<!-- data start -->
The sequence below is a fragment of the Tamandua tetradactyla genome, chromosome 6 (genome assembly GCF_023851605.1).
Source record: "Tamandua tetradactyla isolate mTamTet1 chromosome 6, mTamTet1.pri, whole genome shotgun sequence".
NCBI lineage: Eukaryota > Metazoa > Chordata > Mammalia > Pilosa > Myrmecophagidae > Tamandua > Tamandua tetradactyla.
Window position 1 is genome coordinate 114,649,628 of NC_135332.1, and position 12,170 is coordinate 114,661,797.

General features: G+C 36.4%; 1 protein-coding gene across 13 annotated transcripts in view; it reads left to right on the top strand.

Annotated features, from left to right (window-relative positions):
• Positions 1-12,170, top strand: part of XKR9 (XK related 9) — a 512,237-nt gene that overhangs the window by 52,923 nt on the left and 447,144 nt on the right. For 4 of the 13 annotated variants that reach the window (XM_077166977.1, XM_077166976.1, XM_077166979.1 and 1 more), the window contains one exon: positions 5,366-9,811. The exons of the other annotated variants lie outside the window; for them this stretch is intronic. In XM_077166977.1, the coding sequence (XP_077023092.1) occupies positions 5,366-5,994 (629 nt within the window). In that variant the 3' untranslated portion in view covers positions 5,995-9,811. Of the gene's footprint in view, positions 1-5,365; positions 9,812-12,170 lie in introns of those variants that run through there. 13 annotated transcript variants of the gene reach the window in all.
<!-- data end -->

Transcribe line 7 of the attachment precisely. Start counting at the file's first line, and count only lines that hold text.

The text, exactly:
• Positions 1-12,170, top strand: part of XKR9 (XK related 9) — a 512,237-nt gene that overhangs the window by 52,923 nt on the left and 447,144 nt on the right. For 4 of the 13 annotated variants that reach the window (XM_077166977.1, XM_077166976.1, XM_077166979.1 and 1 more), the window contains one exon: positions 5,366-9,811. The exons of the other annotated variants lie outside the window; for them this stretch is intronic. In XM_077166977.1, the coding sequence (XP_077023092.1) occupies positions 5,366-5,994 (629 nt within the window). In that variant the 3' untranslated portion in view covers positions 5,995-9,811. Of the gene's footprint in view, positions 1-5,365; positions 9,812-12,170 lie in introns of those variants that run through there. 13 annotated transcript variants of the gene reach the window in all.